Pakistan’s former Army chief involved in Imran Khan’s ouster, alleges former minister

Gen Bajwa, 61, retired on November 29 after serving two consecutive three-year terms as Pakistan's Army chief.

Islamabad: Pakistan Tehreek-e-Insaf leader and ex-information minister Fawad Chaudhry has said that former Army chief Gen Qamar Javed Bajwa along with some key generals played an active role in prime minister Imran Khan’s ouster last year.

Khan, 70, was ousted from power in April after losing a no-confidence vote, which he alleged was part of a US-led conspiracy targeting him because of his independent foreign policy decisions on Russia, China, and Afghanistan. The US has denied the allegations.

In an interview to BBC’s HardTalk on Friday, Chaudhry also disagreed with host Stephen Sackur’s statement that the military establishment helped PTI assume power.

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“It took 22 years for the PTI to come to power and I don’t think any military or any institution can support you for that long,” the Express Tribune newspaper reported, quoting excerpts from the interview.

“We came into power, but yes, we were ousted by a conspiracy in which some of the army generals were involved and the establishment actually played a very active role in the ouster of Imran Khan,” the former minister said.

He alleged that “the last army chief was [also] actively involved in sending our government home and unfortunately this is what the fact is”.

Gen Bajwa, 61, retired on November 29 after serving two consecutive three-year terms as Pakistan’s Army chief. Bajwa was appointed as the army chief in 2016 and his three-year term was extended in 2019 by the then-premier Khan, who has turned out to be a top critic of the Army. The powerful Army, which has ruled coup-prone Pakistan for more than half of its 75-plus years of existence, has hitherto wielded considerable power in matters of security and foreign policy.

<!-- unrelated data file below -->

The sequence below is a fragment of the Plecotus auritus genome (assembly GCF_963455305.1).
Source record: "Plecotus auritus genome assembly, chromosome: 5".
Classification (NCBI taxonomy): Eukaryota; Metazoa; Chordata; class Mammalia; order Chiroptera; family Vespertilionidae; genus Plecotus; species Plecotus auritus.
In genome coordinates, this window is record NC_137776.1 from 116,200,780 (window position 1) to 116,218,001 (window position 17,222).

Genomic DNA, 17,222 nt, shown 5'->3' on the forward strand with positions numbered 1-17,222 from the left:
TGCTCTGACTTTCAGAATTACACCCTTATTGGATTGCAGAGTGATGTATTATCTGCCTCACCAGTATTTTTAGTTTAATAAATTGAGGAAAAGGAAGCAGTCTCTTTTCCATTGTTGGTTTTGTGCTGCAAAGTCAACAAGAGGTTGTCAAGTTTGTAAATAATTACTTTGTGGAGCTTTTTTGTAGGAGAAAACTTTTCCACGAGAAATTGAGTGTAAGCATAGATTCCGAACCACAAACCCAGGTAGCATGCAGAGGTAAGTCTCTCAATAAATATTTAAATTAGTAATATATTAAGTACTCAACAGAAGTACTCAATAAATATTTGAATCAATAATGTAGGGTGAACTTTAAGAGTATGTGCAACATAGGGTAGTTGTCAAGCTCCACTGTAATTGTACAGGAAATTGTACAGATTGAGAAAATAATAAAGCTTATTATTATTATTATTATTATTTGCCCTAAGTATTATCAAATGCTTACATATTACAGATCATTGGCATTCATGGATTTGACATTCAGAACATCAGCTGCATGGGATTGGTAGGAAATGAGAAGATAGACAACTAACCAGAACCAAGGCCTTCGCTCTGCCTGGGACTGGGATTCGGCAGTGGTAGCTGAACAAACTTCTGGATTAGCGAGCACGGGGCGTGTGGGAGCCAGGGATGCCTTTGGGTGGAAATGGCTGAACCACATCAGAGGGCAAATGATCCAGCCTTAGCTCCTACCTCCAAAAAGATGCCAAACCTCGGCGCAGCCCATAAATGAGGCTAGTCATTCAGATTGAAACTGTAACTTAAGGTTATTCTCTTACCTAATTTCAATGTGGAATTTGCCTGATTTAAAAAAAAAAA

When asked about Inter-Services Intelligence (ISI) Director General Lt Gen Nadeem Anjum’s comment that Khan asked the military to play an “unconstitutional role” during the vote of no-confidence, Chaudhry said the party’s view was “totally different”.

“We never said that. We only said that let’s not let a stable government go like this,” he claimed.

“The previous army chief was not talking the truth when he said we asked [for their] help. We had only asked for their neutrality in the army,” he elaborated.

The PTI leader said his party is prepared to put their partisan differences aside to pull together for the benefit of the nation.

He noted that Pakistan was pushed into “political chaos” when Khan was “removed from the office unconstitutionally”.

“Now people are standing on one side and the present ruling elite, that we call the imported government, is standing on the other side and that’s the primary problem in Pakistan,” he said.

The PTI leader said the economic crisis was because of political uncertainty and that the “imported government has miserably failed to create certainty about their policies”.

“They have no plan, they have no economic plan, they have no administrative plan. The economy is going down. Terrorism is back in Pakistan,” he said.

When asked about Khan’s failure to present evidence regarding his “foreign conspiracy” claims, Chaudhry said the PTI presented the cypher and the party also wrote to President Arif Alvi for a judicial inquiry.

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